After contemplating this for a little time, and reassuring himself that nothing more serious had happened, Rolf was emboldened to put his hand back on the control he had last touched, and push where he had just pulled. The lights in the panel before him obediently died away. He turned them on and off and on again, savoring new power.
The upper most dot on the panel was bright orange. A small knobbed lever at the side of the panel, near Rolf’s right hand, had also acquired a marking of orange light. He pushed it, and it moved with a click.
NUCLEAR POWER IGNITION sprang out in orange characters beneath CHECKLIST on the panel. And at the same moment Elephant grunted.
The grunt came from deep in Elephant’s guts. It repeated itself, and turned into a groan, like the agony of some deep bellyache. Rolf, stricken suddenly by all old fears redoubled, grabbed at the little lever to reverse what he had done. His shaking fingers missed, as the whole bulk of Elephant lurched beneath him. The groaning divided itself into divers voices, like those of a cage full of demons all in torment and wrestling one against another. Rolf sat paralyzed, afraid to try to stop them now, afraid to let them go. The voices slowly managed harmony in their wrath, their shouting racing faster, blurring into a single shuddering roar.
NUCLEAR POWER ON
Rolf might have leaped up and fled, but for the thought that he could never get out of the cave before Ardneh struck him down. He clutched his dust-exhaling chair and waited.
Nothing struck him. Instead, Elephant’s shaking gradually diminished. The roaring deepened, becoming smoother and more certain. An exhilarating sense of enormous power being delivered into his hands blended with Rolf’s returning confidence, making it stronger than ever.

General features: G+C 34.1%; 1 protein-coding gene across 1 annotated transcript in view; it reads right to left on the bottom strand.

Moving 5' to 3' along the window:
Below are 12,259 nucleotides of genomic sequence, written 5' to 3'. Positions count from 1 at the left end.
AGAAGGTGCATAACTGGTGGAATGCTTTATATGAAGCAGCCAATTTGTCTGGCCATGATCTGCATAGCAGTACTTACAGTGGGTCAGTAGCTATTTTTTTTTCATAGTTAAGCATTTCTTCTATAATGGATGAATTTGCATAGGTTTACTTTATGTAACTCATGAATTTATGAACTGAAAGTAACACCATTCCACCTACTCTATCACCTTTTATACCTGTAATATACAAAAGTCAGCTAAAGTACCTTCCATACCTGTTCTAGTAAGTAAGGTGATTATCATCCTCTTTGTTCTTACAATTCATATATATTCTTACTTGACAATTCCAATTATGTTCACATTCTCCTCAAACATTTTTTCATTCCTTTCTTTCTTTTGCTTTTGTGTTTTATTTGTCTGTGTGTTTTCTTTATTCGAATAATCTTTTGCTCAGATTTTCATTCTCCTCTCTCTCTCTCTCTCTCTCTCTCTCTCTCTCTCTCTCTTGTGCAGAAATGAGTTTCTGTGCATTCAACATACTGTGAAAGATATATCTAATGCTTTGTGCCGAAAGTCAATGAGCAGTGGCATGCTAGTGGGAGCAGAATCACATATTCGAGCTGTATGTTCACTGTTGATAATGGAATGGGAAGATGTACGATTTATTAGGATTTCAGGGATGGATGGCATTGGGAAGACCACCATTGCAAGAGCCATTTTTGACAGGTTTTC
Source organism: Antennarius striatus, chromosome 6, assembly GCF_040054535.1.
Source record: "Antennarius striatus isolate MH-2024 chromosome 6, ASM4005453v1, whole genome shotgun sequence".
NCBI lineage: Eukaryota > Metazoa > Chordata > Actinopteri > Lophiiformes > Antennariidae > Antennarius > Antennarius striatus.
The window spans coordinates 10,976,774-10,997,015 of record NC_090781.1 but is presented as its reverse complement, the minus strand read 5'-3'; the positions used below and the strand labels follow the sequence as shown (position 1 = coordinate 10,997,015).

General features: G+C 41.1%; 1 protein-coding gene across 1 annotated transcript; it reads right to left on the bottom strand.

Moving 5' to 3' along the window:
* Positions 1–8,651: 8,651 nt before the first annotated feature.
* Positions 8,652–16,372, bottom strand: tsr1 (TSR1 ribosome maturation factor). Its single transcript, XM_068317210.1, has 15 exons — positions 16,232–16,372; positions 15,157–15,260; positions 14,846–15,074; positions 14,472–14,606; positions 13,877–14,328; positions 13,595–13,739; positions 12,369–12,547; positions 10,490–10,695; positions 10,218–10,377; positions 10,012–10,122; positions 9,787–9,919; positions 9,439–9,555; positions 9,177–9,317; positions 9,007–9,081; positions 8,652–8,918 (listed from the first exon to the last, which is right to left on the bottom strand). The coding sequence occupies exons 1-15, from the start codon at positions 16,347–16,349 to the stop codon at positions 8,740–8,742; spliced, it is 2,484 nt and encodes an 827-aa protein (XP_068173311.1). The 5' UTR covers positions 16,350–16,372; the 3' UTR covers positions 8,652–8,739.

The orange dot was gone now from beside the NUCLEAR POWER ON legend inside the glass panel, and the markings of orange light were gone from the little lever. The next highest dot in the panel was purple, and now purple markings glowed on another small handle, this one at Rolf’s left.
This time he closed his eyes in wincing anticipation as the control clicked under his fingers. When he opened them again he knew another brief spasm of fear. A ring like a giant’s collar, nearly a meter in diameter, was descending from above his chair to encircle his head.
The ring came to a halt, not touching him, at the level of his eyes. The inner surface of it was flat and bright, shot with moving patterns of light, the way he supposed a wizard’s crystal might look if the visions were uncertain. But soon this confusion cleared away, and Rolf found that by some power he was looking through the surface of the wide ring as if it was a window. This was something more in-pressive than Thomas’s far-seeing glasses. He could see the cave around him, the big flat doors ahead, with perfect ease, as if the solid mass of Elephant had become transparent as water.